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Uhuru tours Mombasa port amid looming strike by KPA employees

COAST
By Patrick Beja | November 11th 2021

Kenya Ports Authority (KPA) employees during Safety awareness campaign on May 28, 2018. [Gideon Maundu, Standard]

President Uhuru Kenyatta will on Friday commission a modern shipyard at the Port of Mombasa amid a looming strike by Kenya Ports Authority (KPA) employees in a row over salary increment.

The 4,400 unionisable workers issued the seven-day strike notice on Wednesday.

They are accusing KPA of failing to implement a 10 per cent pay rise it had agreed upon with the Dock Workers Union (DWU) in March. 

The union has also accused the authority of going back on a promise to cap overtime payment at 30 per cent of workers' monthly salaries. KPA has also been accused of failing to promote workers as required.

DWU officials wrote to KPA's acting managing director John Mwangemi informing him of the looming strike after their talks on these issues reportedly hit rock bottom.

The union also represents over 200 Kenya Ferry Services (KFS) who were absorbed by KPA early this year.

President Kenyatta will be opening the first modern shipyard at Mtongwe Kenya Navy Base within the port area even as the KPA workers gear up for the strike. 

A shipyard (also called a dockyard) is an enclosed area of land where ships are built and repaired.

At least 70 per cent of the new facility will be owned by the Kenya Defence Forces and will be operated by the Kenya Shipyard Limited.

The new facility has been billed as the largest in East Africa and is expected to contribute massively to the growth of the blue economy.

DWU general secretary Simon Sang said the decision by the Salaries and Remuneration Commission (SRC) declining to approve the 10 per cent salary rise against the agreement between KPA and advise of the National Assembly, has frustrated workers.

SRC declined to approve the 10 per cent pay rise arguing it is against its guidelines for state agencies to negotiate a four-year Collective Bargaining Agreement (CBA) as opposed to two years.

DWU had demanded that workers should be paid for every extra hour worked instead of capping overtime to 30 per cent of their monthly salaries.

Sang said the decision to go on strike was reached by the union's national executive committee on November 9 after their talks during their last Joint Industrial Council (JIC) meeting hit a dead end.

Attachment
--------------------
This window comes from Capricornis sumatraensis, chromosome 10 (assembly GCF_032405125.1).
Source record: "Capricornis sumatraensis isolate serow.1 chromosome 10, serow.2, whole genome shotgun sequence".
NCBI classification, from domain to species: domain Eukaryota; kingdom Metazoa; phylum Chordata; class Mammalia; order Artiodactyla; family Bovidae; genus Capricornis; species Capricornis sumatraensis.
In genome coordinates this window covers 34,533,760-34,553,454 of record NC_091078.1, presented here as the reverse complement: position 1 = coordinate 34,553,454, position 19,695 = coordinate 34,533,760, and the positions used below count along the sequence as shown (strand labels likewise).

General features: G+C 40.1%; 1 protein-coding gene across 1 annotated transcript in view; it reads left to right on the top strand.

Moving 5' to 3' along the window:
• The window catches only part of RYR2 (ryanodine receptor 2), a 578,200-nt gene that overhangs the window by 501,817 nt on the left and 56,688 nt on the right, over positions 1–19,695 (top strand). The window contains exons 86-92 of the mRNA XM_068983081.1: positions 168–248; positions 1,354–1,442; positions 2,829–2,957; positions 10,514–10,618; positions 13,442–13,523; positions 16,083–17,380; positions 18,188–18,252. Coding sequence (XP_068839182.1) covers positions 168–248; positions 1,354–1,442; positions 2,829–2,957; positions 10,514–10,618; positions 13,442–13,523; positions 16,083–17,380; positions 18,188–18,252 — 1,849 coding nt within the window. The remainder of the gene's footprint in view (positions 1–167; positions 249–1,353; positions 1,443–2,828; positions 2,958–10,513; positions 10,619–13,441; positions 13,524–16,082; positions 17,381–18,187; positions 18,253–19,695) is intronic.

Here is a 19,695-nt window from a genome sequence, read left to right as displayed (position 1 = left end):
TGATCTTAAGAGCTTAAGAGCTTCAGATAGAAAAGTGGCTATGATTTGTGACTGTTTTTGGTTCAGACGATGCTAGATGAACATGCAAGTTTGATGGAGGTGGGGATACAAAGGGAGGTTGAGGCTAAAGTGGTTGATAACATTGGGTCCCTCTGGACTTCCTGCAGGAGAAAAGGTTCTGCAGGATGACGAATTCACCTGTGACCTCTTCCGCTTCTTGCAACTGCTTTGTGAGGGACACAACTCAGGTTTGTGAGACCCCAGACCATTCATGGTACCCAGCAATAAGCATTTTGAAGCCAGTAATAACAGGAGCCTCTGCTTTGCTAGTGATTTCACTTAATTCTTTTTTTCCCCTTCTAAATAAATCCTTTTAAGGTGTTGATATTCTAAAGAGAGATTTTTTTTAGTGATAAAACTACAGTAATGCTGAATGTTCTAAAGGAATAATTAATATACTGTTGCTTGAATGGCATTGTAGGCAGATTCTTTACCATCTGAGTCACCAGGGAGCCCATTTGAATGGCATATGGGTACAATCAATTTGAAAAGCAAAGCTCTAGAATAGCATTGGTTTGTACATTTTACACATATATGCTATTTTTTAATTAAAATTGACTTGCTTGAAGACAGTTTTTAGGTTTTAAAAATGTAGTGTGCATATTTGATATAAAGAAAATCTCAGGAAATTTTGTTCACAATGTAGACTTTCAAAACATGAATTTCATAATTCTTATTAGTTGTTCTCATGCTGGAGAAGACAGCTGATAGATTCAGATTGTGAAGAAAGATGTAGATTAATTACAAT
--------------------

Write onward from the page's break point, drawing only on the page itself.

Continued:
“The resolutions herein have been reached as a consequence of the failure by management to respect and adhere to the spirit and letter of instruments which regulate and govern good industrial relations in labour and employment such as industrial relations charter, collective bargaining agreement and recognition agreement as relates to the terms and conditions of service,” said Sang's letter to the MD.

At the same time, Sang accused KPA of deliberately ignoring and refusing to apply the Human Resource Manual (HRM) of 2017 to benefit employees who have been in acting capacity for more than six months and others who have been acting in senior positions for more than four years.

“In the circumstances, the union does issue a seven-day strike notice in accordance with section 76 (a) and (c) of the Labour Relations Act No. 14 of 2007 from the date when this notice is duly received by yourself,” Sang said in the notice dated November 10, 2021.

The letter announcing the strike was copied to cabinet secretaries Simon Chelegui (Labour), Ukur Yatani (National Treasury), James Macharia (Transport) and Fred Matiang’i (Interior) as well as Central Organisation of Trade Unions secretary-general Francis Atwoli and secretary-general of the International Transport Workers Federation.

The 10 per cent salary rise stalemate has held back negotiations for the 2022/2023 CBA.

Over 2,000 unionisable port workers paralysed operations in July 2015 when they went on a strike in protest against higher deductions for the government’s national health insurance scheme, prompting port management to threaten to fire them, having advertised their positions.

In the end, East Africa’s biggest port dismissed 27 workers it believed were behind a strike said to have cost the port about Sh200 million.

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